With the aid of a hella scary villain in Hawke, two excellent juvenile actors playing characters I root for, and a great sense of atmosphere and care, Derrickson & Cargill have taken a short story by Joe (son of Stephen King) Hill and turned into a horror film that I think is determined to be treasured and revered for years to come.

It’s earned a definite spot on my year-end list, that’s for sure.

S#!%house (2020)

10 Jun

Smith’s Verdict: ****

Reviewed by Tanner Smith

Don’t you love it when you tell people that you’re highly recommending a genuinely sweet indie dramedy…and it’s called “Shithouse”?

Well, that’s what I’m doing because “Shithouse” (stylized as “S#!%house”) is one of the most touching and beautifully insightful films I’ve seen in a long time. (I missed it when it was released in 2020, but I guarantee it would have ranked high on my year-end list.) So what makes a movie called…”S#!%house”…so special? I’ll try and explain.

The story: Alex (Cooper Raiff, who also wrote and directed the film) is a young college freshman dealing with loneliness. He’s far from home; he has no friends; he doesn’t get along with his party-animal roommate Sam (Logan Miller–Martin from Love, Simon); and he regularly calls his mother (Amy Landecker) and kid sister (Olivia Welch) to chat. (Even when Alex attends a frat party, at the titular dwelling, and gets hit on by a gorgeous young woman, he makes up an excuse to leave and call Mom. This Alex kid isn’t your typical college-movie character even at the start–he needs help. Bad.) It’ll take a special someone to get him out of his comfort zone, and he finds that “special someone” in his dorm’s RA, Maggie (Dylan Gelula), who invites him to her room to “hang out” (even Alex knows what she means by that). After hooking up, they spend a pleasant night of conversation (as well as misadventures about town) together.

Sounds very much like Before Sunrise, right? Do we need another “In Search of a Midnight Kiss”? (Maybe, but that’s not the point.) Well, it’s not that simple. By the time their night ends, we’re only at the halfway point of the film. And where “S#!%house” goes from here is where it truly shines, as freshman Alex goes on an important coming-of-age journey where his innocent emotional vulnerability puts him in conflict with sophomore Maggie’s experienced and attitudinal (and self-isolated) flair. It’s not pretty and it’s quite uncomfortable at times, but as I watch it unfold, I realize that it doesn’t matter that “S#!%house” is set in college days–this is a film I needed to watch now, in adulthood. This is a film about connecting with new people, coping with loneliness, stepping out of your comfort zone, learning (and maintaining) boundaries, and knowing when to say OK. And I think we could all use a film like it.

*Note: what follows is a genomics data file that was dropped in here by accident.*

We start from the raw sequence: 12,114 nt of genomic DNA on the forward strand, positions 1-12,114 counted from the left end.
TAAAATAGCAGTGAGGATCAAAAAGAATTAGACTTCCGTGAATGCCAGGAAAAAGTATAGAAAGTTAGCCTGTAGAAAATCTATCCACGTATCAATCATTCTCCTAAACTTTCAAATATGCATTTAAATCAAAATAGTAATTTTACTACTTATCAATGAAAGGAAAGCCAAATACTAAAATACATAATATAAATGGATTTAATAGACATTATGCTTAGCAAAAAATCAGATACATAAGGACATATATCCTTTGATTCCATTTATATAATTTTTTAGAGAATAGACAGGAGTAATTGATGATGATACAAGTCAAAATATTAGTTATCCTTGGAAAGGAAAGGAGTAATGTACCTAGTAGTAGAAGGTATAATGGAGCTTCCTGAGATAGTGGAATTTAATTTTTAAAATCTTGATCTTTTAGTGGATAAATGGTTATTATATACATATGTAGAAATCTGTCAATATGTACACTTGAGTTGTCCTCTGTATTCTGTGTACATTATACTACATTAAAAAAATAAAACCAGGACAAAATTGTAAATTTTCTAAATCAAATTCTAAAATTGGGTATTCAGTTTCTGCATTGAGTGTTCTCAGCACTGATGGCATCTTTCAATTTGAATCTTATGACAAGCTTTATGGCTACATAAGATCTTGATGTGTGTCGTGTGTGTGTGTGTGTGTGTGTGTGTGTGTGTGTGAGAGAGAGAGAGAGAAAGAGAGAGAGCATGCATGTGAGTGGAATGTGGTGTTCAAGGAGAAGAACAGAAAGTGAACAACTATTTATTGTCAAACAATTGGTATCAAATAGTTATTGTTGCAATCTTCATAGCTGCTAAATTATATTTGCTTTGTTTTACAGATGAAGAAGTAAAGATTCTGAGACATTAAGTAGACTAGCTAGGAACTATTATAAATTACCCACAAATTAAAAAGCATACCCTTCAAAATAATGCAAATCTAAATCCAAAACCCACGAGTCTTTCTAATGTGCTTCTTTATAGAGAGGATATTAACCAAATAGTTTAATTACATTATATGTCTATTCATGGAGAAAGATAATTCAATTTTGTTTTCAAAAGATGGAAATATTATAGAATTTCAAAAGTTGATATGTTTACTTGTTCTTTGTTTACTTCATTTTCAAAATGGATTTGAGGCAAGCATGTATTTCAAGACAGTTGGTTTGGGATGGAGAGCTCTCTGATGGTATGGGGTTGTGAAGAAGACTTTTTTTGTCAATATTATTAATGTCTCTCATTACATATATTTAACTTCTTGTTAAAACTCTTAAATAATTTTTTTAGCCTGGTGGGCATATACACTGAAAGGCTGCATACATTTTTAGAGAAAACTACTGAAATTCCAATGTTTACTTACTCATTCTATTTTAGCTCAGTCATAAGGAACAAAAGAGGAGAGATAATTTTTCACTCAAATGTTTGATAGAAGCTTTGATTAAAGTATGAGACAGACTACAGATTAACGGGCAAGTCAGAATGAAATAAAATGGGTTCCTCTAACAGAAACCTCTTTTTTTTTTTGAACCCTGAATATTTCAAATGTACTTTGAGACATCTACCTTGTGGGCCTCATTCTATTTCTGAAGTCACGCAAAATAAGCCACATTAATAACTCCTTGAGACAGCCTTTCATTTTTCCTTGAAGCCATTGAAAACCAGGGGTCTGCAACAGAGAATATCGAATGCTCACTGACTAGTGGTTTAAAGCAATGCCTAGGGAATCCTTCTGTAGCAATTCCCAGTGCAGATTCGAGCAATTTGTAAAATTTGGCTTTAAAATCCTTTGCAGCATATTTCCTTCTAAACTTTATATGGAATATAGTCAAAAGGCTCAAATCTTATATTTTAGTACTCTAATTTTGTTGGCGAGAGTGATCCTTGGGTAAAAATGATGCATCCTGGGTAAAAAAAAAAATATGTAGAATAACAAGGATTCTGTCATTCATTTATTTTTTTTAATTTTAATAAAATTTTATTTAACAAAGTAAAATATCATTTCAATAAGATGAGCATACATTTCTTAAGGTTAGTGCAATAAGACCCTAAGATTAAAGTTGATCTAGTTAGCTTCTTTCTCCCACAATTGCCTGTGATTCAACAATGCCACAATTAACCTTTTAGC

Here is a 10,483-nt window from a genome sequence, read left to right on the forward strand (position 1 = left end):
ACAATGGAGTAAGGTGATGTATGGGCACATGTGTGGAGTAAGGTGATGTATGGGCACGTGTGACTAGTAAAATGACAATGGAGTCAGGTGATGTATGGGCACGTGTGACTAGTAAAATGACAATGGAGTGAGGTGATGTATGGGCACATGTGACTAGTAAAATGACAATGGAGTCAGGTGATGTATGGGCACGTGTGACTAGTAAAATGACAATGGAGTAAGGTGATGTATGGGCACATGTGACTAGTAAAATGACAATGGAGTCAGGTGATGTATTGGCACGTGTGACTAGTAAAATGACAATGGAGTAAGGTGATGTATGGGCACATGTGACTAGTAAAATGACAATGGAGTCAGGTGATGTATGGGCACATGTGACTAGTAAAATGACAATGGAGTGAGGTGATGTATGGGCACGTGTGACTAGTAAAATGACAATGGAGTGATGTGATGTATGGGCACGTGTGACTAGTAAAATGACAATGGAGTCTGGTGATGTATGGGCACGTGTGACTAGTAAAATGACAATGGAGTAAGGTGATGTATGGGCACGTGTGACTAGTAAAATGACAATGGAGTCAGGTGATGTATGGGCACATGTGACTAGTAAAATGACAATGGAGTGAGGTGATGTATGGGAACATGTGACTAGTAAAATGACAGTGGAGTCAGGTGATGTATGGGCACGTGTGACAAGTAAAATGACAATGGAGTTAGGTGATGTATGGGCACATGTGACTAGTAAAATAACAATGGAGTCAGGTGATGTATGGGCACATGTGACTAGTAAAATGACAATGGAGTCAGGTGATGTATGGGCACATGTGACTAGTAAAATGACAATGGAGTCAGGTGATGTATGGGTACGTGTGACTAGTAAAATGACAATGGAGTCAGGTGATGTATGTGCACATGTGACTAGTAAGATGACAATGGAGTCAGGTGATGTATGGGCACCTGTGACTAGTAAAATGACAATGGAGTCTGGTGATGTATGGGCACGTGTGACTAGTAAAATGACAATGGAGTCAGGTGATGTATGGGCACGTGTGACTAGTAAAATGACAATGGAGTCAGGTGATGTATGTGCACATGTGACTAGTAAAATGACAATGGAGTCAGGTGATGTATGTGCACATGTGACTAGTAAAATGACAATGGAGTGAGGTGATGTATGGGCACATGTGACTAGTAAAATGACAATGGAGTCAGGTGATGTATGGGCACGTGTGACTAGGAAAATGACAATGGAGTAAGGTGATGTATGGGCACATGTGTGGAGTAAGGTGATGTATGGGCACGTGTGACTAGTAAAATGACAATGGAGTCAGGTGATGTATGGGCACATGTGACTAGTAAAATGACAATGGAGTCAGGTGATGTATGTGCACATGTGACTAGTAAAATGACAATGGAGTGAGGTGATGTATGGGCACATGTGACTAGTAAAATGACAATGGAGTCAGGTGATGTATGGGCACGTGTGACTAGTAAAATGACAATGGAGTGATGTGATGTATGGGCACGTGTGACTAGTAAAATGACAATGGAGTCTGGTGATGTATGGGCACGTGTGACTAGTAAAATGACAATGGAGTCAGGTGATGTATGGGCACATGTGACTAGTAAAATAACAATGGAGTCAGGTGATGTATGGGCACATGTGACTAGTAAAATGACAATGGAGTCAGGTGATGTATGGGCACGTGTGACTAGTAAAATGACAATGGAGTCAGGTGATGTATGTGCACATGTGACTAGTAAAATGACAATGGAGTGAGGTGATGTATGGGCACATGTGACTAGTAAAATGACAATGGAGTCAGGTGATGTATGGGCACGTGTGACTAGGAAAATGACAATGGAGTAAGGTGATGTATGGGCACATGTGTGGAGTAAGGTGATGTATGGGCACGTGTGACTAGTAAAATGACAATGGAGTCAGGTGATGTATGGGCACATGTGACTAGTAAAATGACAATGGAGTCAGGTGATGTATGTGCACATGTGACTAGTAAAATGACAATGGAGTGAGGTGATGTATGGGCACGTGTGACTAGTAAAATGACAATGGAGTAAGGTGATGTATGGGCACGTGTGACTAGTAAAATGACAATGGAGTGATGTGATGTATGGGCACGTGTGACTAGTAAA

Cooper Raiff is this film. He made “S#!%house” on a micro-budget at college with his friends, and he approaches the material with honesty and special care. There are laughs in his film, but never at the characters’ expense–they come more from a place of relating; even the comic-relief a-hole roommate (played by Logan Miller, who is too good at playing brash jerks in movies) has more dimensions than we’d initially give him credit for. (There’s also a comic device involving subtitles from a stuffed dog Alex keeps on his bed–even that gives us insight into Alex’s thought process.) It’s all about how this kid, who is away from home for the first time and has an idealized version of relationships, grows up after learning harsh truths. Raiff wrote, directed, and starred in the film as the kid in question–not only can I feel the energy and passion he brings to the script, the production, and the role, but I’m also a little hard-pressed to find the right comparison to his mix of DIY filmmaking and heartfelt storytelling. (Lena Dunham’s “Tiny Furniture,” for instance, didn’t feel nearly as honest as this–nor did Zach Braff’s “Garden State,” which involved a lot more than your typical DIY passion-project style.) Cooper Raiff is on the right track for his debut feature; I eagerly anticipate what he does next. (He’s also a very good actor, which makes it easier for us to care for him when he does something like send his would-be girlfriend way too many Instagram messages, not remotely aware he’s being clingy.)

“S#!%house” shows that the DIY style of filmmaking is alive and well and reminds us that new voices demand to be heard. And more importantly, it’s just a really terrific film.

That is an unfortunate title, though. “S#!%house”? I get the feeling Cooper Raiff gave it that title so the Rotten Tomatoes critics consensus would use this clever pun: “this Shithouse don’t stink.”